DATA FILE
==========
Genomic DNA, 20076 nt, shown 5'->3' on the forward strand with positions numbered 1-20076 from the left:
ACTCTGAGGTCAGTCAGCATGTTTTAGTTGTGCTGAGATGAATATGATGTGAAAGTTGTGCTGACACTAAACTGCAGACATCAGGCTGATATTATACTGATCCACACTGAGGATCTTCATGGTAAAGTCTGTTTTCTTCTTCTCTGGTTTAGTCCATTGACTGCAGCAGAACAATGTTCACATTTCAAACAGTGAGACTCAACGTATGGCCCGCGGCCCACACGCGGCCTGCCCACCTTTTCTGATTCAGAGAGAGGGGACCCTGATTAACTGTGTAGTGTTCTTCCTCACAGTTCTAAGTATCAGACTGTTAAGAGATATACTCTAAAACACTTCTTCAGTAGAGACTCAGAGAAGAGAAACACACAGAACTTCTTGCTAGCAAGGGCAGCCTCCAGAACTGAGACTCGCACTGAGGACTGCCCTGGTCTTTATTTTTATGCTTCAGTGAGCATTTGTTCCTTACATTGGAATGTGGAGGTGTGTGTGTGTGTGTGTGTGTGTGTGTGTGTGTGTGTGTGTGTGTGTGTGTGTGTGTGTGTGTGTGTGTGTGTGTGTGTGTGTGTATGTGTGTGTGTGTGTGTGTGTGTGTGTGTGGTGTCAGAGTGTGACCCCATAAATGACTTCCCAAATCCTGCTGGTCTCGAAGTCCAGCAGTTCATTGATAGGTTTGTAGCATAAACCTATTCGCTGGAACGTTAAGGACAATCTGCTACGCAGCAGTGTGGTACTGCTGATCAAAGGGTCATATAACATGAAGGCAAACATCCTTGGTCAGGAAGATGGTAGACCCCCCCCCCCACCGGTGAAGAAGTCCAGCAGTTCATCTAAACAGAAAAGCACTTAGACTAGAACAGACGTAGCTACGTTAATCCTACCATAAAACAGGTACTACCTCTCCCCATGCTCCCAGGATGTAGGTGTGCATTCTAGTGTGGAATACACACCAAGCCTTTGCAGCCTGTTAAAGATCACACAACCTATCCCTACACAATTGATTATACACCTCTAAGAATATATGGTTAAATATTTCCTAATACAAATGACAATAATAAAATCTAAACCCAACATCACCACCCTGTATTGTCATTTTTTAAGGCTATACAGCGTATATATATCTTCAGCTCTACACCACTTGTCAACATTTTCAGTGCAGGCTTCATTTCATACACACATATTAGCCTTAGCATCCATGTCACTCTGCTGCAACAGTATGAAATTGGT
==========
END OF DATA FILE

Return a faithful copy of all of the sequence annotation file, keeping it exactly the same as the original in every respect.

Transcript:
Genomic DNA, 20076 nt, shown 5'->3' on the forward strand with positions numbered 1-20076 from the left:
ACTCTGAGGTCAGTCAGCATGTTTTAGTTGTGCTGAGATGAATATGATGTGAAAGTTGTGCTGACACTAAACTGCAGACATCAGGCTGATATTATACTGATCCACACTGAGGATCTTCATGGTAAAGTCTGTTTTCTTCTTCTCTGGTTTAGTCCATTGACTGCAGCAGAACAATGTTCACATTTCAAACAGTGAGACTCAACGTATGGCCCGCGGCCCACACGCGGCCTGCCCACCTTTTCTGATTCAGAGAGAGGGGACCCTGATTAACTGTGTAGTGTTCTTCCTCACAGTTCTAAGTATCAGACTGTTAAGAGATATACTCTAAAACACTTCTTCAGTAGAGACTCAGAGAAGAGAAACACACAGAACTTCTTGCTAGCAAGGGCAGCCTCCAGAACTGAGACTCGCACTGAGGACTGCCCTGGTCTTTATTTTTATGCTTCAGTGAGCATTTGTTCCTTACATTGGAATGTGGAGGTGTGTGTGTGTGTGTGTGTGTGTGTGTGTGTGTGTGTGTGTGTGTGTGTGTGTGTGTGTGTGTGTGTGTGTGTGTGTGTGTGTGTATGTGTGTGTGTGTGTGTGTGTGTGTGTGTGGTGTCAGAGTGTGACCCCATAAATGACTTCCCAAATCCTGCTGGTCTCGAAGTCCAGCAGTTCATTGATAGGTTTGTAGCATAAACCTATTCGCTGGAACGTTAAGGACAATCTGCTACGCAGCAGTGTGGTACTGCTGATCAAAGGGTCATATAACATGAAGGCAAACATCCTTGGTCAGGAAGATGGTAGACCCCCCCCCCCACCGGTGAAGAAGTCCAGCAGTTCATCTAAACAGAAAAGCACTTAGACTAGAACAGACGTAGCTACGTTAATCCTACCATAAAACAGGTACTACCTCTCCCCATGCTCCCAGGATGTAGGTGTGCATTCTAGTGTGGAATACACACCAAGCCTTTGCAGCCTGTTAAAGATCACACAACCTATCCCTACACAATTGATTATACACCTCTAAGAATATATGGTTAAATATTTCCTAATACAAATGACAATAATAAAATCTAAACCCAACATCACCACCCTGTATTGTCATTTTTTAAGGCTATACAGCGTATATATATCTTCAGCTCTACACCACTTGTCAACATTTTCAGTGCAGGCTTCATTTCATACACACATATTAGCCTTAGCATCCATGTCACTCTGCTGCAACAGTATGAAATTGGT